The Oakland Post

Looking Back: Cable TV comes to the residence halls

Patrick Sullivan, Staff Reporter

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Cable television is a service that residents living in Housing on campus are all entitled to today. Whether residents use their box to follow the news, keep up with March Madness, watch reruns of Rick and Morty at 3 a.m., or if it just collects dust on a wall, every resident living at Oakland University has access to cable TV if they want to use it.

However, in 1994, Oakland University’s residents did not have that right. To say that the concept of cable was new and scary to the University wouldn’t be too far off.

“In this era, technology is changing quickly,” said Paul Bissonette, the Vice President of Finance and Administration of the university at the time. “We want to be sure we’re doing the right thing for the residence halls before jumping into a long-term agreement.”

The idea of cable television being brought to campus was an exciting one for residents, and rumors regarding the installation were aplenty. Finally, in February 1995, the rumors were finally confirmed when OU announced a 10-year contract with TCI Cablevision to provide University Housing with cable.

“It’s about time,” said Judy Wiegand, the then president of residence Hall Council. “We’ve been working to get cable here for three years.”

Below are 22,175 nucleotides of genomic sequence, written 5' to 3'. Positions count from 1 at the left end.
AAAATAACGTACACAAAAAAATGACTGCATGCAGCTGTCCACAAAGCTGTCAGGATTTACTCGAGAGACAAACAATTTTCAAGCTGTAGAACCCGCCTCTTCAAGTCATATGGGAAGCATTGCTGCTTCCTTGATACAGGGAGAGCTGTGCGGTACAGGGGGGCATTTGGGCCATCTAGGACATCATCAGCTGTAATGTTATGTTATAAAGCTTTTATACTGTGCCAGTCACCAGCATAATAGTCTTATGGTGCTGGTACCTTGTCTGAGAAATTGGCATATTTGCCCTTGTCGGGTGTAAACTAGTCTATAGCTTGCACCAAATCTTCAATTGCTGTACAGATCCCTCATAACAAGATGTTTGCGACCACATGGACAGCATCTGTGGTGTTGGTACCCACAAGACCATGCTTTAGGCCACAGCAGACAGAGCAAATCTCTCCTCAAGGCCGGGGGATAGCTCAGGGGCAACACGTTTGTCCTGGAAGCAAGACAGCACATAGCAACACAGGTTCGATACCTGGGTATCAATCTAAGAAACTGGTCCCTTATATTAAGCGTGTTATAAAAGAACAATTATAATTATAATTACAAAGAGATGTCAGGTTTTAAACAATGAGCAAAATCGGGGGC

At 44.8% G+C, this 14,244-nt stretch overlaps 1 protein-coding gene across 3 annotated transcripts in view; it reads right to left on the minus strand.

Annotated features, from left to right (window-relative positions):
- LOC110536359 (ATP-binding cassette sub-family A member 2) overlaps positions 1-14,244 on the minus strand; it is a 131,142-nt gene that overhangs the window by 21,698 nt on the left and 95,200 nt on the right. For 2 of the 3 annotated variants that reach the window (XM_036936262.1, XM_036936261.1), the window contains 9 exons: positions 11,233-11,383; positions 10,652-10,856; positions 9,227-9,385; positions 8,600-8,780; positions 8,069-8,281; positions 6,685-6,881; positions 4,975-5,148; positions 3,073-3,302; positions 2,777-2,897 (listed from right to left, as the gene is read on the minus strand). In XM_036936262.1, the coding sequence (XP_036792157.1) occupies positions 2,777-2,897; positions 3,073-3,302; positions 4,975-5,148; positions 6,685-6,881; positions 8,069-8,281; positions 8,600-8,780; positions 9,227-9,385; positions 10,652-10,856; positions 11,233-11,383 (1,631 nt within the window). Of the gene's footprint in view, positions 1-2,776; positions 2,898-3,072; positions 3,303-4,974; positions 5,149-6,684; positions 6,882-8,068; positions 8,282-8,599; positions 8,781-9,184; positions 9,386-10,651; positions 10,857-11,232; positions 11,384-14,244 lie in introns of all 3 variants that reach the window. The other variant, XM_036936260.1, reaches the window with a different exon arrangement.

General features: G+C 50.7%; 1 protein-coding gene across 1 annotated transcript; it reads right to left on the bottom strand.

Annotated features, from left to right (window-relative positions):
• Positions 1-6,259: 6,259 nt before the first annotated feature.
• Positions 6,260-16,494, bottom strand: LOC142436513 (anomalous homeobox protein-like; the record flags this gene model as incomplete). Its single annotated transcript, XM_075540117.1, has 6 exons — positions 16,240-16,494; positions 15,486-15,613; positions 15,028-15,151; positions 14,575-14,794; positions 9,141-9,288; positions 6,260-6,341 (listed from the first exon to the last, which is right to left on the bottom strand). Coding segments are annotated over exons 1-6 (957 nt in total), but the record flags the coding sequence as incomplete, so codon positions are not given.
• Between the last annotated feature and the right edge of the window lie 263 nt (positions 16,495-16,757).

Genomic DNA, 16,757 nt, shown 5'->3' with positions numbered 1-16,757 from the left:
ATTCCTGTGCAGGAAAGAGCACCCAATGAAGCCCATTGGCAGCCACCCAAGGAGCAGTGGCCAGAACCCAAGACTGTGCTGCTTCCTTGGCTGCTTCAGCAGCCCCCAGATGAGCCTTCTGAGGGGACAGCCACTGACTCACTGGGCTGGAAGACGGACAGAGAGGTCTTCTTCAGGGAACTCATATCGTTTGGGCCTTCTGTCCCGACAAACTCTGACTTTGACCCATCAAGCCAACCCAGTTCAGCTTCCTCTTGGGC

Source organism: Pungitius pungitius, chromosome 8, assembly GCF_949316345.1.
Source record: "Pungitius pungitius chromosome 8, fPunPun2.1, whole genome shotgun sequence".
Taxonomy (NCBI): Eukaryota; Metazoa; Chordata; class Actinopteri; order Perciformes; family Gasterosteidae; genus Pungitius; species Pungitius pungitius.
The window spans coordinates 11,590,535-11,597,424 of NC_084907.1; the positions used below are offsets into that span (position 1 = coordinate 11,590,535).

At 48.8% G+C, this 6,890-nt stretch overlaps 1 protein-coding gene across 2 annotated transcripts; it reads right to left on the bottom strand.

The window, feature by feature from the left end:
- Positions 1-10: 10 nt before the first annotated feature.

TCI Cablevision would provide Housing with cable, with access to 90 channels in both the residence halls and the George Matthews Apartments. Students would have the option to pay for cable services for their new rooms.

With these new cable boxes, residents had easier access to shows that were available at the time. Older shows like Home Improvement, Seinfeld, Murphy Brown and 3rd Rock from the Sun, along with shows that still air like The Simpsons and Law and Order were suddenly available for residents to enjoy. At least, that was the plan.

By 1996, problems began to pop up regarding TCI and the cable system, one of which being the cost. For $49.90 a month ($78.49 today), residents would have access to TCI’s Basic Plus cable package. However, for $10.58 a month ($16.64 today), residents could get regular service through an antenna, and have access to local stations in the area.

“I won’t get it. The prices are ridiculous,” said Laurence Virden. “Why pay all that money for regular television?”

While price was a major issue in making the choice to use the new cable system, some residents did not even have the opportunity to make that choice. It was reported that workers from TCI would show up to install the cable and not do any work on it, instead sleeping in their cars or just leaving all together.

TCI Cablevision might not sound familiar to anyone reading this, mainly due to the fact that it was purchased in 1999 by AT&T. The cable television division of AT&T was eventually acquired by Comcast Corporation, which currently provides the university with cable.

Nowaday cable is included in the cost of the Housing contract for OU, and students have access to a bit more than 90 channels. However, with new conveniences like the internet and streaming services like Netflix, students may not see cable as worth the hastle.

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